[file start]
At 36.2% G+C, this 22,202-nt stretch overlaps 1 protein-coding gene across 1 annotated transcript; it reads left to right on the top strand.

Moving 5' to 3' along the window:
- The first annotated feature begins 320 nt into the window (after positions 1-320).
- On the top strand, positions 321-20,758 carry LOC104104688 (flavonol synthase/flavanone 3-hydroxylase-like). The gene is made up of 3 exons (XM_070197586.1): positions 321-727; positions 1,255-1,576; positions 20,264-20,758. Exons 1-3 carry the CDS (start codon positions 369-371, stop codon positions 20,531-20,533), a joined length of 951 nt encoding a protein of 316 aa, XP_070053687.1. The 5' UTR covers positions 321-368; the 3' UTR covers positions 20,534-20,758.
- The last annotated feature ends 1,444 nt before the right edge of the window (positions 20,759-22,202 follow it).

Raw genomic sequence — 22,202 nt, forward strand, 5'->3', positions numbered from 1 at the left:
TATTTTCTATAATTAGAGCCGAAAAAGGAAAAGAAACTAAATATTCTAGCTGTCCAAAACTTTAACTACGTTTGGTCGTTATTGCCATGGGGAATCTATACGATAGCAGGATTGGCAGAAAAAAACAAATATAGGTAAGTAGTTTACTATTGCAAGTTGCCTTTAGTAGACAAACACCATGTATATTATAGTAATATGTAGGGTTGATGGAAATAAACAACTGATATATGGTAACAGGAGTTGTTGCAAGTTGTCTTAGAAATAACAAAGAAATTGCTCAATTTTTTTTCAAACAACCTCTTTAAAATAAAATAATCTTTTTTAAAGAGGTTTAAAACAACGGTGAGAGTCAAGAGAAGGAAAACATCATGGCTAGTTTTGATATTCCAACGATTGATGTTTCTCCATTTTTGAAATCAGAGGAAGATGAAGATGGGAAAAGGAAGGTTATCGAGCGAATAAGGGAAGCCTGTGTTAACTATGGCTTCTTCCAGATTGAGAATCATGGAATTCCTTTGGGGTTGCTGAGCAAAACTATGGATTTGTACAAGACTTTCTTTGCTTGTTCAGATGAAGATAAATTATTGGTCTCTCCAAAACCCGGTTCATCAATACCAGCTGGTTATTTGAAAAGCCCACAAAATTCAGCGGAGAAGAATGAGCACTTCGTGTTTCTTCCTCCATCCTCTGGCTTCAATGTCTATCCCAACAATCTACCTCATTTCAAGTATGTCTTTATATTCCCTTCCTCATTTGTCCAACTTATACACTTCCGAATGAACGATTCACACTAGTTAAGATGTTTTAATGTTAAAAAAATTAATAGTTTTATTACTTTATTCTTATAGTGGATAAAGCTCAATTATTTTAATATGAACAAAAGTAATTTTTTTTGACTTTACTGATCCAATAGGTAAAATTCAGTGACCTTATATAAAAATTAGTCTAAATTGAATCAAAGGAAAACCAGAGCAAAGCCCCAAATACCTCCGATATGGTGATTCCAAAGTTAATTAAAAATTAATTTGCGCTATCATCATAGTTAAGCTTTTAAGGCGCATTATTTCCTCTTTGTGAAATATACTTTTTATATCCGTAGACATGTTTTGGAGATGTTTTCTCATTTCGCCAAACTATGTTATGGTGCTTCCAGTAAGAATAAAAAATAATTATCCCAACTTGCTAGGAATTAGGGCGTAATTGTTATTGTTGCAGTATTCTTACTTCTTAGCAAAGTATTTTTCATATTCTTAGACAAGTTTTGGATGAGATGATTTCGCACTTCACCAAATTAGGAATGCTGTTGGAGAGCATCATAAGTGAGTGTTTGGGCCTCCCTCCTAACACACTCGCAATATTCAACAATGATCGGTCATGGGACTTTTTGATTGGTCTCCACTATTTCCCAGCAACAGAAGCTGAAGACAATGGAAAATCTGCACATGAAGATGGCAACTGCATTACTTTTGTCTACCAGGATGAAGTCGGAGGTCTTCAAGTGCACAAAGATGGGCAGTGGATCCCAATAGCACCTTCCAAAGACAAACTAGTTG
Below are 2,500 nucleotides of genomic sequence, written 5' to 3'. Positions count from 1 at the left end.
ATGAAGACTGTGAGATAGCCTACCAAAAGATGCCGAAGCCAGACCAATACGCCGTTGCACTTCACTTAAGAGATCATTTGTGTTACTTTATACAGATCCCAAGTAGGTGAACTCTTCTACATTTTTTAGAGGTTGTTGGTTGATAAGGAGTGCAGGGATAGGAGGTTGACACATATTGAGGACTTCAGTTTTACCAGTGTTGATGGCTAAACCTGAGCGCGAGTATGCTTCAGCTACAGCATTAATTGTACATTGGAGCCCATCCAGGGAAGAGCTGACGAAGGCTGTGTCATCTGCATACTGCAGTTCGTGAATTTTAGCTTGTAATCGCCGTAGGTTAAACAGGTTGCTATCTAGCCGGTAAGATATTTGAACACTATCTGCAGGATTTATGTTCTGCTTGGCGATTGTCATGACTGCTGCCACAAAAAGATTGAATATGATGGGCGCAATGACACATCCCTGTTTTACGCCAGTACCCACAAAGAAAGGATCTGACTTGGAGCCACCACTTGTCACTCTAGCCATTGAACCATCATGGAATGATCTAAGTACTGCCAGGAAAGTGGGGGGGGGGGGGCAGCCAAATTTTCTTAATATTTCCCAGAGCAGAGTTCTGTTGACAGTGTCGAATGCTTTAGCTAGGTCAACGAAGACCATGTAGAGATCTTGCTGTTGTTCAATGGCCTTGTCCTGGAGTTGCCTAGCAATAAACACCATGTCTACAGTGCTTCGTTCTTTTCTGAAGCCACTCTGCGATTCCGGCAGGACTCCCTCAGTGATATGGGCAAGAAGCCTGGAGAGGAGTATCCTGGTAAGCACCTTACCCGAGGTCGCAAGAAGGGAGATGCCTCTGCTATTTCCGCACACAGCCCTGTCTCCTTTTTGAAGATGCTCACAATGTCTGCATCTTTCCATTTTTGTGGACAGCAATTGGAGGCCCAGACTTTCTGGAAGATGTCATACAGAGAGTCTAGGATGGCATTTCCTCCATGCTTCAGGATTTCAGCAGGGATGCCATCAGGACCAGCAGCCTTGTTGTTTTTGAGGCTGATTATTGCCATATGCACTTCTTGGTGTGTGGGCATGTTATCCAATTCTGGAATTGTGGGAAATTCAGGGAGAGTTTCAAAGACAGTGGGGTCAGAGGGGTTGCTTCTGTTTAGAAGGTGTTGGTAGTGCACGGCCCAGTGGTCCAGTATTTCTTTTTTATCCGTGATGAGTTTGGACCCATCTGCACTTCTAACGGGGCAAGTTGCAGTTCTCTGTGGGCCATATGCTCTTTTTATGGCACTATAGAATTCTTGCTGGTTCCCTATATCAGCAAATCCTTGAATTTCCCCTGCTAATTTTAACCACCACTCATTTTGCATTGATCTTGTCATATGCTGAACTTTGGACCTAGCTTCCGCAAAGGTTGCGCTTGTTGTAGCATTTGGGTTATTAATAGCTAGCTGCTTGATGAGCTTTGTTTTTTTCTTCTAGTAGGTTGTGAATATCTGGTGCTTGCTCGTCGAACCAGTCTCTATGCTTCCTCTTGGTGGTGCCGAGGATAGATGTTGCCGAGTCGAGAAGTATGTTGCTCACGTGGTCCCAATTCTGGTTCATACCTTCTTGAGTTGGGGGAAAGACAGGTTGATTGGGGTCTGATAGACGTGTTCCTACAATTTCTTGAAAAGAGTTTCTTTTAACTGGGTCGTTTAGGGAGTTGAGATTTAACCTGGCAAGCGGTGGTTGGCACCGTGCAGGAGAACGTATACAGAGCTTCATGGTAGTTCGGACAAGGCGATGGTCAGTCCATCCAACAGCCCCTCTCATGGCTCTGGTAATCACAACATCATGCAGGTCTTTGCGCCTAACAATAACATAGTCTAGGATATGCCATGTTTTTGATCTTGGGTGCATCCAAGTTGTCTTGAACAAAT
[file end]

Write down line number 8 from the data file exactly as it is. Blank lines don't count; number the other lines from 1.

Below are 2,500 nucleotides of genomic sequence, written 5' to 3'. Positions count from 1 at the left end.